+3 votes
asked ago in Current Economic Issues by (150 points)
Central banks have traditionally focussed on aggregate outcomes. In part this was due to data limitations – it was hard to identify distributional effects without large individual-level panels. But it also reflected the conventional view that monetary policy works largely through intertemporal substitution, which was thought to affect everyone in much the same way.

Recent research has challenged this view. HANK models suggest that monetary policy works largely through income effects. In countries where variable rate mortgages are common, cash flow channels also seem to be important (e.g. La Cava, Hughson and Kaplan 2016). Even if the aggregate effects of monetary policy are probably about as large as we always thought they were, it now appears that monetary policy works largely through redistribution.

If this is true, should we still rely on monetary policy as the main tool for macroeconomic stabilisation? And is a high degree of central bank independence still appropriate, or should central banks face greater oversight?

2 Answers

0 votes
answered ago by (2.7k points)
I have found the paper work on Internet. I have been living in Spain all my life and I can speak from that perspective. Here that kind of models doesn't depicts the reality of the average agent behavior. I say this because the average household consumer have almost no idea about economics or how to maximize their utility. When the monetary policy is expansive only producers and wealth owners can work in that way.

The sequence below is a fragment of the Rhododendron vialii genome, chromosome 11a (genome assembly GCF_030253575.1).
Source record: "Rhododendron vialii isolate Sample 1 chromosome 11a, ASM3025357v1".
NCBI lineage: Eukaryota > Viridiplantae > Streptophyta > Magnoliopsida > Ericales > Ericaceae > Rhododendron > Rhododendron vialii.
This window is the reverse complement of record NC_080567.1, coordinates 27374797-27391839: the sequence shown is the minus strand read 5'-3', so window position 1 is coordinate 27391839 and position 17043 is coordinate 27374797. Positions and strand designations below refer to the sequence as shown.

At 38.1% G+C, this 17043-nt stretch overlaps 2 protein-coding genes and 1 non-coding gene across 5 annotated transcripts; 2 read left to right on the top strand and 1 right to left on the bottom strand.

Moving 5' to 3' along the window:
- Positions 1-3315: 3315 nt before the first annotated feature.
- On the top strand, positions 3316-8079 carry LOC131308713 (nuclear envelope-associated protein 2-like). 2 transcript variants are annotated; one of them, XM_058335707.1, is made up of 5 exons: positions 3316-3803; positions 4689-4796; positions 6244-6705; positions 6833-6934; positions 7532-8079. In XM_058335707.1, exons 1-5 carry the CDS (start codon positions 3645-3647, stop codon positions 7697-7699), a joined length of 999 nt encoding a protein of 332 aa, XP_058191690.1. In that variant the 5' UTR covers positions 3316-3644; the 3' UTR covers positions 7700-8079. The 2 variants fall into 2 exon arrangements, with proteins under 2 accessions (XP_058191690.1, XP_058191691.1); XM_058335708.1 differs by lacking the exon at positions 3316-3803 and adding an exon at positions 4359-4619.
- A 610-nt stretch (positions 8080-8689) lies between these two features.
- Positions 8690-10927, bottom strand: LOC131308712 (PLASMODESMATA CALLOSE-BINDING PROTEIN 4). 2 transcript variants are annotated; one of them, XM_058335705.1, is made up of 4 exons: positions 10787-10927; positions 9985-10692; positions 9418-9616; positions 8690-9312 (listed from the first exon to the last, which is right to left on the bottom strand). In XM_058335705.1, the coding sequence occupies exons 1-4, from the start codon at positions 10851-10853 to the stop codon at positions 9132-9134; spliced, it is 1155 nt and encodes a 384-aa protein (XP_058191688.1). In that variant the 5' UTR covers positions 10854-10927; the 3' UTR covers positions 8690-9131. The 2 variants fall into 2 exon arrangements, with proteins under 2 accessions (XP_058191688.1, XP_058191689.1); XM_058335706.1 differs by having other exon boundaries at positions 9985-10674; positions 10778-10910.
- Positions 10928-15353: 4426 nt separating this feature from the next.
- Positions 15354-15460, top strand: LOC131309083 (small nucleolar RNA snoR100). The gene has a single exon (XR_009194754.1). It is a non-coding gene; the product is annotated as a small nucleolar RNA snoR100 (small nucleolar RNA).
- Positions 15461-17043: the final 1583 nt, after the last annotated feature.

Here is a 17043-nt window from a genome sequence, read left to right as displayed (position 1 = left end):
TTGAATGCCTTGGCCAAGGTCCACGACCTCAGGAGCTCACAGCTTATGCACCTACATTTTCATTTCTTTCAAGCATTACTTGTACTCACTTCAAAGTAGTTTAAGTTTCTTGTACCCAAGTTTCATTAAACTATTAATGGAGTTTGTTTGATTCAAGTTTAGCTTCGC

Taking into account this, I think that the effect of the monetary policy can vary between direct and non direct effects. It's theorically correct that a household consumer will borrow more if the interest rate is low and he or she will invest more in assets to have a higher revenue in the future. But in practice the average consumer follow their own behavior completely without maximizing their utility. The consumers without any idea about economics follow their leaders guidelines.

In Spain when the European Central Bank lowered the interest rates to increase the growth of the economies of the members of the EU, the leader of the country said that the people had to save money (because the banks needed thrift to earn a great profit and return their balances to the black) and everybody cut his consumption so the real effect in this case of the lower rate of interest was a massive purchase of national debt by wealth owners and banks and a flow of credit to the new firms in the growing economy. This indirectly, started to increase aggregate consumption ( not at a high level) alowing the economy to grow again.

My conclussion is that an expansive monetary policy has greater indirect effects in agreggate consumption than direct and the expectatives of economy stabilization that come after a few years lowering the interest rate and the speech of leaders and bankers is what make people borrow and consume again (besides the security of mantaining their jobs). So yes we must rely on the monetary authorities to stabilize the economy and control inflation taking into account that the wealth owners are always taking advantage of every action they do and not the average household consumer.

(I would like to know the average consumer behavior in the US after the great recession and the lowering of interest rates)
0 votes
answered ago by (930 points)
This is actually a great question. And I would say that no.... monetary policy is not the best tool  for stabilization, which in my mind should signify maximizing net social benefits from the economy. The best tool now is governmental policy to establish a more socially efficient minimum wage and to help labor organize better. Governmental policy would have more impact now as we see low unemployment but little real wage growth.